Social and Stylistic Variation in Spoken French: A Comparative Approach
Many of the assumptions of Labovian sociolinguistics are based on results drawn from US and UK English, Latin American Spanish and Canadian French. Sociolinguistic variation in the French of France has been rather little studied compared to these languages. This volume is the first examination and exploration of variation in French that studies in a unified way the levels of phonology, grammar and lexis using quantitative methods. One of its aims is to establish whether the patterns of variation that have been reported in French conform to those reported in other languages. A second important theme of this volume is the study of variation across speech styles in French, through a comparison with some of the best-known English results. The book is therefore also the first to examine current theories of social-stylistic variation by using fresh quantitative data. These data throw new light on the influence of methodology on results, on why certain linguistic variables have more stylistic value, and on how the strong normative tradition in France moulds interactions between social and stylistic variation.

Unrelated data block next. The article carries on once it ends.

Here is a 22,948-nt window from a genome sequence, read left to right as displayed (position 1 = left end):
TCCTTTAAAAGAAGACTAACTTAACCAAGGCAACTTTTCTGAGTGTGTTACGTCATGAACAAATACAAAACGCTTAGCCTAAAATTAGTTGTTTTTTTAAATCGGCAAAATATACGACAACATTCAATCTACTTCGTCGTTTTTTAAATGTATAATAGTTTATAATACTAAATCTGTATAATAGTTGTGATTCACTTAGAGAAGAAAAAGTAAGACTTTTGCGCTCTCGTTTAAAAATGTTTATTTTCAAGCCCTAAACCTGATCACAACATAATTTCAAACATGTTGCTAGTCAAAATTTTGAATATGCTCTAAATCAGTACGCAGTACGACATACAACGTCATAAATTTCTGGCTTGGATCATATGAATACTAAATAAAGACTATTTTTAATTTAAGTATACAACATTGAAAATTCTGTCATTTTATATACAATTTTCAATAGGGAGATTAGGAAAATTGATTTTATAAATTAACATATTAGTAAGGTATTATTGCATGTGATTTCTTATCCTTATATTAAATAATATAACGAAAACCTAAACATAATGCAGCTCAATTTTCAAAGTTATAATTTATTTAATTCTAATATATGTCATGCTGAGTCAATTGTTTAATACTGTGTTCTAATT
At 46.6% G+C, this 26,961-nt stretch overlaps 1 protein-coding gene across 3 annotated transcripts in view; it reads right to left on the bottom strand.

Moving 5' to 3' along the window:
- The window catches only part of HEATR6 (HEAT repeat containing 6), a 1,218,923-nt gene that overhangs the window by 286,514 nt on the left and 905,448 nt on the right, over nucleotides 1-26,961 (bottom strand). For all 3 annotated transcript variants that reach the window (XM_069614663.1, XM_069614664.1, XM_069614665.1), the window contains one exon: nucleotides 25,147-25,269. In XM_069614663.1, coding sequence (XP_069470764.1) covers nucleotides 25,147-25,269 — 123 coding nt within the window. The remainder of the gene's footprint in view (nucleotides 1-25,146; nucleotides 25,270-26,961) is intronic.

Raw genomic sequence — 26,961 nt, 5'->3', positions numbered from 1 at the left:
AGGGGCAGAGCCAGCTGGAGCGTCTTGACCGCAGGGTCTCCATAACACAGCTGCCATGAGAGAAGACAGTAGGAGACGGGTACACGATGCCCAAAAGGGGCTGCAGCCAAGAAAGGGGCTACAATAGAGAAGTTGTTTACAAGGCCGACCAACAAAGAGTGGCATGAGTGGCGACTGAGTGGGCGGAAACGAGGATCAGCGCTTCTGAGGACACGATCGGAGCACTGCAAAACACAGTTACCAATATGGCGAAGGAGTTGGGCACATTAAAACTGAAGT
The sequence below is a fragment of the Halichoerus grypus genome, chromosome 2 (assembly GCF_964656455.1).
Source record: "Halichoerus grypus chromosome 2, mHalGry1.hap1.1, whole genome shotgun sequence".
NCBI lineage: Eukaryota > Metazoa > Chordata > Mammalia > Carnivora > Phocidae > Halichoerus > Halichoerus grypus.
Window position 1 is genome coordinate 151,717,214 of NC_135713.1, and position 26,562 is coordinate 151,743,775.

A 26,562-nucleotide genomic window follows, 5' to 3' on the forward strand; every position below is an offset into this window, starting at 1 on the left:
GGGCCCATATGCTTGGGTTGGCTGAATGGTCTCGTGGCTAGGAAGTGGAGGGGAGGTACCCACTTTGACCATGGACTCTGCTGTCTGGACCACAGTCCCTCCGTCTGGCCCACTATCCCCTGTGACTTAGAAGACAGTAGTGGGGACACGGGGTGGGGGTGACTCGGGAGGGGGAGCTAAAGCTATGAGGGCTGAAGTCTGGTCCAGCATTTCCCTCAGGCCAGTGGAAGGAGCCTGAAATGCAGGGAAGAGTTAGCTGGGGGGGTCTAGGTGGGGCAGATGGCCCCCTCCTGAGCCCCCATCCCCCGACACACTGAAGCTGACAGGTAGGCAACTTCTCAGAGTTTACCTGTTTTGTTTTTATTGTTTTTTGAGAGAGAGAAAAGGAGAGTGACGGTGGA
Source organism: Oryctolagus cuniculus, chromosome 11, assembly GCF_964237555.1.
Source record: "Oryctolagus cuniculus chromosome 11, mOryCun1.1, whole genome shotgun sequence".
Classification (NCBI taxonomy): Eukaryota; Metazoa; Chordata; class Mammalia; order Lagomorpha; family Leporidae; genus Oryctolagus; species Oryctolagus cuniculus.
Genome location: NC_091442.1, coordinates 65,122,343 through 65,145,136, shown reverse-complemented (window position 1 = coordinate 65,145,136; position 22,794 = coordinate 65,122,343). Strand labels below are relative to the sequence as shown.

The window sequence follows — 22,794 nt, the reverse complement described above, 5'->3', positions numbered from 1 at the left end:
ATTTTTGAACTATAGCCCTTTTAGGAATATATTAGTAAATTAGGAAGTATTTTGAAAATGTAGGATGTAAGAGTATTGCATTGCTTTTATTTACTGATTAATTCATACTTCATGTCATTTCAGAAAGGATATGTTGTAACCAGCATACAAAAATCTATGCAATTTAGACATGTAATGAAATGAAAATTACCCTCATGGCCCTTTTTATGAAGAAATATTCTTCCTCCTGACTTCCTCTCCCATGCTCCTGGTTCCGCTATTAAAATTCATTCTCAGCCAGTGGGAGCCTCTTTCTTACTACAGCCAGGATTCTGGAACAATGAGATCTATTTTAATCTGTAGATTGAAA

accent analysis appears articulation rates audience design behaviour British English Canadian French Chapter clitic context contrast conversation style Coveney Coveney's degrees of style deletion rates Dieuze corpus Dieuze data differentiation discussed Encreve evaluative example factors females formal speech formal styles French language French phonology French speakers French variable frequent gender grammatical variation interspeaker interview style intraspeaker variation Labov lexical items lexical set lexis linguistic variation liquid consonants localised males Milroy Nancy speakers nasal vowels non-standard numbers of tokens oil French patterns perceived perhaps phonological variation present pronoun pronunciation quantitative r/-deletion regional relation relatively Rennes informants reported salience schwa shown in Table situation social and stylistic social class socio-stylistic sociolinguistic speaker groups speaker sample speech community speech styles standard language standardisation style shift stylistic variation suggested syntactic tion variable liaison variable phonology variation and change variation in French variationist verb vowel working-class
All Book Search results »
Language, Culture, and Hegemony in Modern France: 1539 to the Millennium
Freeman G. Henry
Limited preview - 2008